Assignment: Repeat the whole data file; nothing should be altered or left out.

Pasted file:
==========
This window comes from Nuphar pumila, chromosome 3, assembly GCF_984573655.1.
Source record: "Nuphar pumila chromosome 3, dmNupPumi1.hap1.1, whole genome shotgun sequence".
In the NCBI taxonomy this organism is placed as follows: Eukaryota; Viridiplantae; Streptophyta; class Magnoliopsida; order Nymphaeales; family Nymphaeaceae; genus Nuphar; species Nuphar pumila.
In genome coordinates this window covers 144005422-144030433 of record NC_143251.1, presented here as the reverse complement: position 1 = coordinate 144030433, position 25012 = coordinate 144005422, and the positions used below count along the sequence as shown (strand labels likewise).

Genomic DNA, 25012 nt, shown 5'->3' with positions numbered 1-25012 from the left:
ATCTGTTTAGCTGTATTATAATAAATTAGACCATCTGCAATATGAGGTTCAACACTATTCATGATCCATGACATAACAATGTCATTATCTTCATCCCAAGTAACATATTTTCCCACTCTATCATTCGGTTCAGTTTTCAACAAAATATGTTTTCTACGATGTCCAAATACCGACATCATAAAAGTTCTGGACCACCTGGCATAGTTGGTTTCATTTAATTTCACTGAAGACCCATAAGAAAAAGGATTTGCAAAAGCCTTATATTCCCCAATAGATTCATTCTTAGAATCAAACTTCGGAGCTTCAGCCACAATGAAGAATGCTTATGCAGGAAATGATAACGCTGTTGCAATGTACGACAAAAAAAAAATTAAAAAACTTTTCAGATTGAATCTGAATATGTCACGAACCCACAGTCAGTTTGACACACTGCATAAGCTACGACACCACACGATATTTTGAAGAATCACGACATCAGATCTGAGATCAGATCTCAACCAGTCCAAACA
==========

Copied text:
This window comes from Nuphar pumila, chromosome 3, assembly GCF_984573655.1.
Source record: "Nuphar pumila chromosome 3, dmNupPumi1.hap1.1, whole genome shotgun sequence".
In the NCBI taxonomy this organism is placed as follows: Eukaryota; Viridiplantae; Streptophyta; class Magnoliopsida; order Nymphaeales; family Nymphaeaceae; genus Nuphar; species Nuphar pumila.
In genome coordinates this window covers 144005422-144030433 of record NC_143251.1, presented here as the reverse complement: position 1 = coordinate 144030433, position 25012 = coordinate 144005422, and the positions used below count along the sequence as shown (strand labels likewise).

Genomic DNA, 25012 nt, shown 5'->3' with positions numbered 1-25012 from the left:
ATCTGTTTAGCTGTATTATAATAAATTAGACCATCTGCAATATGAGGTTCAACACTATTCATGATCCATGACATAACAATGTCATTATCTTCATCCCAAGTAACATATTTTCCCACTCTATCATTCGGTTCAGTTTTCAACAAAATATGTTTTCTACGATGTCCAAATACCGACATCATAAAAGTTCTGGACCACCTGGCATAGTTGGTTTCATTTAATTTCACTGAAGACCCATAAGAAAAAGGATTTGCAAAAGCCTTATATTCCCCAATAGATTCATTCTTAGAATCAAACTTCGGAGCTTCAGCCACAATGAAGAATGCTTATGCAGGAAATGATAACGCTGTTGCAATGTACGACAAAAAAAAAATTAAAAAACTTTTCAGATTGAATCTGAATATGTCACGAACCCACAGTCAGTTTGACACACTGCATAAGCTACGACACCACACGATATTTTGAAGAATCACGACATCAGATCTGAGATCAGATCTCAACCAGTCCAAACA